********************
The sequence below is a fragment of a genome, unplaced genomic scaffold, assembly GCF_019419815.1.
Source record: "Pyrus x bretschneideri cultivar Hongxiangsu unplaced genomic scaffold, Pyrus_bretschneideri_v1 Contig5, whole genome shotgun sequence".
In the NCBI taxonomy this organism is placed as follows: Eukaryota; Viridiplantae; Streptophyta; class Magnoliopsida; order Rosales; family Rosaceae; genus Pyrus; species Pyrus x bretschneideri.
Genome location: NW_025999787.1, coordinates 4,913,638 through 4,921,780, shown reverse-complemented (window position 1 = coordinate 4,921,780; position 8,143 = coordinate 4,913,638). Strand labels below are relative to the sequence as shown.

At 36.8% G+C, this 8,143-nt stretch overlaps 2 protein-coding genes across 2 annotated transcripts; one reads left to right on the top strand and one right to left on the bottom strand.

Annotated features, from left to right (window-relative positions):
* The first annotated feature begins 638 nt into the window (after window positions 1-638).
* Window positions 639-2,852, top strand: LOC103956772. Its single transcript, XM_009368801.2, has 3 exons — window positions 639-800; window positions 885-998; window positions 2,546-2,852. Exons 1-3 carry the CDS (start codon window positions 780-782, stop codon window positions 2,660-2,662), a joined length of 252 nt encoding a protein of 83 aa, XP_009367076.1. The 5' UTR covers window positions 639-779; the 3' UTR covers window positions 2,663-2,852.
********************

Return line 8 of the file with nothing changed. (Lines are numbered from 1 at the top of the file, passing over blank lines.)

* Window positions 639-2,852, top strand: LOC103956772. Its single transcript, XM_009368801.2, has 3 exons — window positions 639-800; window positions 885-998; window positions 2,546-2,852. Exons 1-3 carry the CDS (start codon window positions 780-782, stop codon window positions 2,660-2,662), a joined length of 252 nt encoding a protein of 83 aa, XP_009367076.1. The 5' UTR covers window positions 639-779; the 3' UTR covers window positions 2,663-2,852.